Sunday, June 26, 2005

Digressing about the un/reality of people in books

Oftentimes when I'm reading a book, I'll become rather obsessed with some trivial character--a walk-on, even. The person is usually quite two-dimensional, with only a sentence or two of introduction, if that. But I find myself wondering what kind of a person this is, for surely he has as complex a story as the protagonist--maybe more so. I wonder who his family is, and how he may have become an integral part of the story if only things had lined up a little differently.

In The Fountainhead, for once the answers were provided by the author instead of my own imagination, because characters like Dominique, Ellsworth Toohey, and Gail Wynand were just barely mentioned in passing, like a dozen others, until a few hundred pages into the book they suddenly became quite vital to the story.

In Murakami's Kafka on the Shore, which I re-read today, I wondered about the old man in the coffee-shop:
"Hoshino didn't know this, of course, but the man used to be an official in the Ministry of Education. After retirement, he came back to his hometown of Takamatsu and opened up this coffee shop, where he made fine coffee and played classical music."
As far as I can recall, this coffee-shop man didn't even have a name. But he could have had his own book, I bet, as could Oshima's brother or Kafka Tamura's father or the young teacher who testified at the beginning. On the other hand, now that I think about it, writers could fill the whole world with books about these different characters, but if I just spent all my time reading about them and sympathizing with figments of somebody else's imagination, I guess I wouldn't have any time to be with real people, the dullest of whom is intrinsically more interesting than any character in a book, because real people are dynamic--always changing and learning--and people stuck in ink and paper can't ever change from the day they're published (except in the minds of real-live people, of course).

No matter how real they may seem to me, sometimes.

Which brings me to my next thought: if reading about someone is bound to be less interesting than an actual tangible exchange--and on top of that, one-sided, because you can't converse with people in books--then why do I love it so? Maybe because I get to act as an observer, coming to my own conclusions as slow as I like, without being pressed for a response or analysis. I can accept big things that are wrong or confusing without bothering to delve into them, even if that's what's expected of me, and I can focus on little things that are wrong and confusing--or little things that are good and right.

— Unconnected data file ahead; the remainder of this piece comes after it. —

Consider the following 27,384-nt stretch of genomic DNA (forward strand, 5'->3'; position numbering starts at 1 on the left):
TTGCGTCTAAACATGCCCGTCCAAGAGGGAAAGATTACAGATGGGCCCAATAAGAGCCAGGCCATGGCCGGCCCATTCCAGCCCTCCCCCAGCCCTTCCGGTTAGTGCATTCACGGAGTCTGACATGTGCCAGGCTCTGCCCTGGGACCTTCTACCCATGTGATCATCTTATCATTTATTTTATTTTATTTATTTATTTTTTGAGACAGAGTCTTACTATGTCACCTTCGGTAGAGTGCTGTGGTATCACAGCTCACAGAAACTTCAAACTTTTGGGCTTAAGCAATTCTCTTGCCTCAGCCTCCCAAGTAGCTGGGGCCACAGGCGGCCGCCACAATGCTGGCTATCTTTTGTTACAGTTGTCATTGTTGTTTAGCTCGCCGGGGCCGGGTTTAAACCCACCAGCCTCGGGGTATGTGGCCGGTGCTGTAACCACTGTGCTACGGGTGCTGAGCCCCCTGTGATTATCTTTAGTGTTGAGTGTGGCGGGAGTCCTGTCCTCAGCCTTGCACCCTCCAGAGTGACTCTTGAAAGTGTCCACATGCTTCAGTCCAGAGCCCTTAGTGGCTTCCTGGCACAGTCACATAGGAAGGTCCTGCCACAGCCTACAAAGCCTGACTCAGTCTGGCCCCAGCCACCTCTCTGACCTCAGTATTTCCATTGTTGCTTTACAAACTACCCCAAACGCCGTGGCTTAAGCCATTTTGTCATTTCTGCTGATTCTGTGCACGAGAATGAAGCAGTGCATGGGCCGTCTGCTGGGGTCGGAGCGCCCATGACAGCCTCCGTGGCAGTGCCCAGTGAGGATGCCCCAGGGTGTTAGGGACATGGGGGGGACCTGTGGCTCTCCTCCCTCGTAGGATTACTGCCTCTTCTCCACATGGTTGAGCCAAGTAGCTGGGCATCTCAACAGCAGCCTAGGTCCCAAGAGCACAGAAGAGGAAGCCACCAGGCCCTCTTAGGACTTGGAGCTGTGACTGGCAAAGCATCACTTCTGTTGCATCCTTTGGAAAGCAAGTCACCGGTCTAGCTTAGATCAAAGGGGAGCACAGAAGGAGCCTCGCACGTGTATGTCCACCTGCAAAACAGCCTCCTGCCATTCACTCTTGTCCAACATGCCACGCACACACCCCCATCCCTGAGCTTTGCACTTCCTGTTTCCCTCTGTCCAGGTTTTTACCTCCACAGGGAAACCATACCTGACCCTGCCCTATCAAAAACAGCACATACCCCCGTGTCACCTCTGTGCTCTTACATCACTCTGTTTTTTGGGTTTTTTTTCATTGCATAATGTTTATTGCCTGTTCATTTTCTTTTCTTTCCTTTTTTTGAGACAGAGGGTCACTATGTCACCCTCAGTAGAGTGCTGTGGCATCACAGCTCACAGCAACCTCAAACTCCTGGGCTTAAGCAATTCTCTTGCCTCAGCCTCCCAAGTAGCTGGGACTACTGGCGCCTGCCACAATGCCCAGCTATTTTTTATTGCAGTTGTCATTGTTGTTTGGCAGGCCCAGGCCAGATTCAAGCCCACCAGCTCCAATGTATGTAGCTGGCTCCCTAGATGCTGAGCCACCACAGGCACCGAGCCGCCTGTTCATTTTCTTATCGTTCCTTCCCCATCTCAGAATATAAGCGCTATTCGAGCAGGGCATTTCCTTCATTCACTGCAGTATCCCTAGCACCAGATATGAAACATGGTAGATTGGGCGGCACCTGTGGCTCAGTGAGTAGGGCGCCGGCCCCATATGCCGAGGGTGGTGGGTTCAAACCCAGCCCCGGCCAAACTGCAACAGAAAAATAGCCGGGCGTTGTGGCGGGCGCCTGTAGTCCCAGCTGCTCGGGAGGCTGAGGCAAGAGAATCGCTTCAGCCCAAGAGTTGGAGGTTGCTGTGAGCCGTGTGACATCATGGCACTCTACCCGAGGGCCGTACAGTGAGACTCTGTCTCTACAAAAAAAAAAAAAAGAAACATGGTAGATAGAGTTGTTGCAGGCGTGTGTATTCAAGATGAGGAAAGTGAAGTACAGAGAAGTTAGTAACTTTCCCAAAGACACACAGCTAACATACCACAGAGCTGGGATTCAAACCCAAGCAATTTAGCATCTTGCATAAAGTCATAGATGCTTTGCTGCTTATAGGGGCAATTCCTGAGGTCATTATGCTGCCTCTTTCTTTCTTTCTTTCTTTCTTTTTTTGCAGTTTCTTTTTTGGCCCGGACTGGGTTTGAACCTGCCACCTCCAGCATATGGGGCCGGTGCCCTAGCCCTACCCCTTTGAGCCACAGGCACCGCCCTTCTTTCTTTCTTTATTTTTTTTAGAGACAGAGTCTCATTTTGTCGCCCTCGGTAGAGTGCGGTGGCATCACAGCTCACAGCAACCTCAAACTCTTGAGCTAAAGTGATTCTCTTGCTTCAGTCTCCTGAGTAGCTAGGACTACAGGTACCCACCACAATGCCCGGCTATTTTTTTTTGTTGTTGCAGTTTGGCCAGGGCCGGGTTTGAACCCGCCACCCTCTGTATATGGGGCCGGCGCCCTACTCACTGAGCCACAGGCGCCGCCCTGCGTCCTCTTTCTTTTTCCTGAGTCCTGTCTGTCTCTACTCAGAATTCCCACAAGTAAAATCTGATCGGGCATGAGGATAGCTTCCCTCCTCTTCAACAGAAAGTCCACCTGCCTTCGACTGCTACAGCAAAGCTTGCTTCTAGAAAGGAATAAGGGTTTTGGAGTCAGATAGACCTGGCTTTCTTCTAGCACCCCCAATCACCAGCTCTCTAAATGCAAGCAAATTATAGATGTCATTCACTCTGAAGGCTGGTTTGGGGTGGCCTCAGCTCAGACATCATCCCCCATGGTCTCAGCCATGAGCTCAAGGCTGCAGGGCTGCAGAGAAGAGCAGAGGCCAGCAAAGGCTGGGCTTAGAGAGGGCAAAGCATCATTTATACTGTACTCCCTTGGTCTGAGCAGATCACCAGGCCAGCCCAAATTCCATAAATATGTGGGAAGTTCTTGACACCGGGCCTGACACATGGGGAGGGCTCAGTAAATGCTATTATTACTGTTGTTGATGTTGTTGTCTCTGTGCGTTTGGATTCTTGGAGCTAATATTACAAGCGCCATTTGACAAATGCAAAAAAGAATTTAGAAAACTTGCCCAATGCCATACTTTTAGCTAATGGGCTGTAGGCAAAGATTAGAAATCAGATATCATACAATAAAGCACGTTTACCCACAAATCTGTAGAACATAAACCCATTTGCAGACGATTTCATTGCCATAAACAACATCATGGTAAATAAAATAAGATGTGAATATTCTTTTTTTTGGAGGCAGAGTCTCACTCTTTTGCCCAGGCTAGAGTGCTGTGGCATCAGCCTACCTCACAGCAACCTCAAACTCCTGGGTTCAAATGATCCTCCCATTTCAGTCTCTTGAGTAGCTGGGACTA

Because I am shameless, I'll quote Pulp Fiction:
"That's when you know you've found somebody special. When you can just shut the fuck up for a minute and comfortably enjoy the silence."
What I'm trying to say is, I think that what I like about books so much--well, maybe just one aspect of why--is that I can be introspective by myself, at my own pace, thinking what I want or not thinking anything at all, without having to ruin my thoughts by the proprietary rules of reflecting out loud. Sometimes I like talking about books--in fact, a lot of times I do--but I don't like doing what's expected of me. I don't like having to answer the question, "What did you think of that?"

Is that just petulance? Eh.

So that's the trade-off of real people versus book characters: the luxury of being the undisturbed observer of a situation, or the excitement of the inability to flip ahead and find out what the character's thinking. I'm glad I have both.

P.S. What should I read next? I'm thinking maybe James Frey's A Million Little Pieces (nothing like a harrowing tale of drug addiction to read on a sunny beach!), but I'm open to suggestions.

3 Comments:

Anonymous Anonymous said...

That love of being a detached observer is probably what motivates you to write. I think the best writers are the ones who really cherish the ability to observe their surroundings, be them people or places, from the outside. Compelling writing is usually borne of that that sort of a deatached awareness, I think.

12:01 AM  
Anonymous okay-OKI! said...

Korean kids speak some english...i guess about the amount that I speak french, some kids are better than others, especially the ones who've been to the states for a year-exchange type thing.

but korean is really different from english, so t would be harder than say, a German kid learning english.

also, most are rather shy about speaking english in front of us.

some outgoing kids have given us some really hilarious moments with their broken english. they tried to make us quote american movies like Chicago, which I guess they really liked.

I think the ability to really "get into" a book is priceless. It's sad that english this year has had a rather negative effect on how i read, but soon I will get back into the groove.

hey, california, korea, it's not that much different! I'll still be able to talk to you lots. annnnd we will totally be pen pals, I MEAN RIVALS OF THE PEN, MY BAD.

12:05 AM  
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